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Can Essential Tremor qualify for Disability Benefits?

Though the SSA does not list essential tremor specifically as an impairment in its Blue Book, it does acknowledge the effects of the disorder.

 
 

What does the Social Security Administration say about qualifying for disability while suffering from the effects of Essential Tremor?


Essential tremor (or “ET”) is a neurological disorder that causes involuntary shaking in an area of the body. Also known as familial tremor or hereditary tremor, the hands and forearms are most often affected, but tremors can also occur in the head, face, tongue, neck and torso. Essential tremor is one of the most common neurological disorders in adults, but can begin at any age and affects approximately seven million people in the United States.


Essential Tremor Disabilty

Though the SSA does not list essential tremor specifically it does acknowledge the effects of the disorder. You must show that you don’t have the ability to function at a sedentary job.

A tremor is an involuntary, rhythmic movement of a body part.

Tremors may be constant, frequent, or occasional and minor or severe. Both sides of the body are usually affected, but may not be equally affected. Most people with ET experience tremors while performing a daily task, such as tying their shoes or pouring a drink. These are called action tremors. Tremors can also occur while not moving; for example, sitting in chair with an arm resting. These tremors are known as tremors at rest.


The following are examples of commonly experienced tremors:

  •    Shakiness in hands when performing a task
  •   Tremors in the head and neck, moving the head up and down or from side to side
  •   Tremors in the tongue causing the voice to be shaky


Some individuals will experience other motor symptoms such as walking in an unsteady manner, while others may develop depression, anxiety or cognitive impairments.

Diagnosis involves observing the tremors and ruling out other causes.

A doctor will perform an exam to evaluate the severity of the tremors and in some cases order imaging tests such as a CT scan or MRI to determine if there is another condition responsible for the tremors, such as Parkinson’s disease. It is important to note that while Parkinson’s disease may cause tremors, it is not an underlying cause of essential tremor.


Contact a Social Security disability attorney at 512-454-4000 for a free consultation and see if you can get disability benefits while suffering from Essential Tremor. If you have been denied disability don’t give up!


The progression of ET is slow and gradual.

Treatment of ET focuses on relieving symptoms and in cases where symptoms are minor, treatment may not be necessary. Medications may be prescribed to limit adrenaline and prevent tremors from getting worse. Physical therapy can improve muscle control and coordination. Botox injections in the hands and neck may weaken muscles and minimize or stop shaking.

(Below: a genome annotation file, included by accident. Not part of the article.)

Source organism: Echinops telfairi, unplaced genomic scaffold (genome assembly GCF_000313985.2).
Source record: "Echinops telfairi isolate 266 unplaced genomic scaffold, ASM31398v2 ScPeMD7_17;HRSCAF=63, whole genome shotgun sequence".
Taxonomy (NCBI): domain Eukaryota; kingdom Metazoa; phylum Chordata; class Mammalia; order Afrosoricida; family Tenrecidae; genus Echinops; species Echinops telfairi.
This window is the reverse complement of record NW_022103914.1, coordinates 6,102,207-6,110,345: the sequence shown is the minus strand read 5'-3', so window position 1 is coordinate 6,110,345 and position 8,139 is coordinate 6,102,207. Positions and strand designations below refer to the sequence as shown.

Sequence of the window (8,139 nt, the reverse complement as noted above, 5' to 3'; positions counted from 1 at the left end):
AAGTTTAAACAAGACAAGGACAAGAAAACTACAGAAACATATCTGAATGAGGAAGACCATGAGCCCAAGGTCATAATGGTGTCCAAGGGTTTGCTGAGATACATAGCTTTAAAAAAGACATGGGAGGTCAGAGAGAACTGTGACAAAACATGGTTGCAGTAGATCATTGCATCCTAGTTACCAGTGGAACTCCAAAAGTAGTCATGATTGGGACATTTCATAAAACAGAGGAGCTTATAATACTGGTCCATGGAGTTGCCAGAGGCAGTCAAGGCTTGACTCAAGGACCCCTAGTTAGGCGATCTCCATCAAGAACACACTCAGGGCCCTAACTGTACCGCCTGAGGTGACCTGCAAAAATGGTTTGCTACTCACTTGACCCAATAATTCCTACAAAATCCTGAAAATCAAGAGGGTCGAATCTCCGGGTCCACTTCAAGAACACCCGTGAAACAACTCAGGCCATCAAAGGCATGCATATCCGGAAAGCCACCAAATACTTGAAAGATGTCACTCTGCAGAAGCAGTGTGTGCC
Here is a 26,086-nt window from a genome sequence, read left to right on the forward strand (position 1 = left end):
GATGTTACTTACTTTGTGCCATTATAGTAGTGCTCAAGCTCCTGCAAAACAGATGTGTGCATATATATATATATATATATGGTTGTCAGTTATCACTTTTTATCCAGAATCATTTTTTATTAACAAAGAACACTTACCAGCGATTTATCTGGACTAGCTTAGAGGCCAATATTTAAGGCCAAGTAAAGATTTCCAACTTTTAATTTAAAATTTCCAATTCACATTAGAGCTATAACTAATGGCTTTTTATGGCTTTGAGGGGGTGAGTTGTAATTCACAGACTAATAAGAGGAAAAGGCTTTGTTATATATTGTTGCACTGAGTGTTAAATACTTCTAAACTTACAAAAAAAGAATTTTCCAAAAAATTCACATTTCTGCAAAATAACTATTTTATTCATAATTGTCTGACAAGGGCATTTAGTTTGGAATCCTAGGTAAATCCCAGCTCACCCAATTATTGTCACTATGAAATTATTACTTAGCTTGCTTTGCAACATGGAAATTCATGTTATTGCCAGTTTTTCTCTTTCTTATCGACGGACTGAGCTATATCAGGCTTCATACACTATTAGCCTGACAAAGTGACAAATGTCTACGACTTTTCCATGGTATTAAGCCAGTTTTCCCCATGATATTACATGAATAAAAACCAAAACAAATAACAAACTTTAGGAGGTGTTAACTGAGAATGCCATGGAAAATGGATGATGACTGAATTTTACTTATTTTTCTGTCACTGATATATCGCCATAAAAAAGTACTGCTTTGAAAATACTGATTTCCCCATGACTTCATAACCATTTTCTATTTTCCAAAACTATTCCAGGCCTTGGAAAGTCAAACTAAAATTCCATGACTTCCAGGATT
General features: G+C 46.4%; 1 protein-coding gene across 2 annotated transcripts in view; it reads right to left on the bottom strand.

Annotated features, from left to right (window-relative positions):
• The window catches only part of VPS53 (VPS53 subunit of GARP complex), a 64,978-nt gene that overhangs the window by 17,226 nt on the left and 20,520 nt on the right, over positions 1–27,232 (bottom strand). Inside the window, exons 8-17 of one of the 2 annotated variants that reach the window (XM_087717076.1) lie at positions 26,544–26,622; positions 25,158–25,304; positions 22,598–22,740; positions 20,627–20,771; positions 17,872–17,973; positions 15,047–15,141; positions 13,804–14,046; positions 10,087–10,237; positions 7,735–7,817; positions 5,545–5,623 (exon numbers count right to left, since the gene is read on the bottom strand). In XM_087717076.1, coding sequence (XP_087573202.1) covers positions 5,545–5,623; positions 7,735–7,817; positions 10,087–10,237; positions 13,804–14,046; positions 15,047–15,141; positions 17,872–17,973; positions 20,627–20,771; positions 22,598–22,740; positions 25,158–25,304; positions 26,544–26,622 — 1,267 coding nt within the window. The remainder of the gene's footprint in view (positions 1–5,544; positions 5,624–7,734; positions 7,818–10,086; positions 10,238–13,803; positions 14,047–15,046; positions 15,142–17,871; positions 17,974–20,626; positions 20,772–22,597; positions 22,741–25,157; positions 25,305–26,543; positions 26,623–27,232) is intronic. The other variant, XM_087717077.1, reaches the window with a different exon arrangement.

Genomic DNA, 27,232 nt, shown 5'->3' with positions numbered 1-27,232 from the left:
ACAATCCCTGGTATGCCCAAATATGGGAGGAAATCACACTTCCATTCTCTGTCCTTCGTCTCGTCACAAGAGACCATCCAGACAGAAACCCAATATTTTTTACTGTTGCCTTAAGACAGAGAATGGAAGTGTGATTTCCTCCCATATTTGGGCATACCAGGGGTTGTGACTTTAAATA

As a last resort, surgical procedures may provide relief of symptoms in extreme cases:

  •    Deep brain stimulation. Small electrodes are placed in an area of the brain that controls movement. The electrodes block nerve signals that cause tremors.
  •   Stereoactic radiosurgery. High powered x-rays target small areas of the brain to correct tremors.


As with many other conditions, maintaining a healthy lifestyle and avoiding the following can help minimize symptoms:

  •   Fatigue
  •   Low blood sugar
  •    Emotional stress
  •   Smoking
  •   Very hot or very cold temperatures
  •   Caffeine


The exact cause of ET is unknown, but researchers believe environmental and genetic elements are involved.

ET may be inherited (“Familial Tremor”), but the disorder also occurs in people with no family history. If you have essential tremor, there is a 50% chance that your child will develop the disorder.


There is no doubt that essential tremor can severely impact an individual’s social interactions and daily activities.

Eating, drinking, writing, and dressing may become difficult and a person may no longer be able to function at their job. Though the Social Security Administration does not list essential tremor specifically as an impairment in its Blue Book, it does acknowledge the effects of the disorder under Section 11.00 Neurological:


Experienced Social Security Lawyer

We evaluate epilepsy, amyotrophic lateral sclerosis, coma or persistent vegetative state (PVS), and neurological disorders that cause disorganization of motor function, bulbar and neuromuscular dysfunction, communication impairment, or a combination of limitations in physical and mental functioning such as early-onset Alzheimer’s disease. We evaluate neurological disorders that may manifest in a combination of limitations in physical and mental functioning.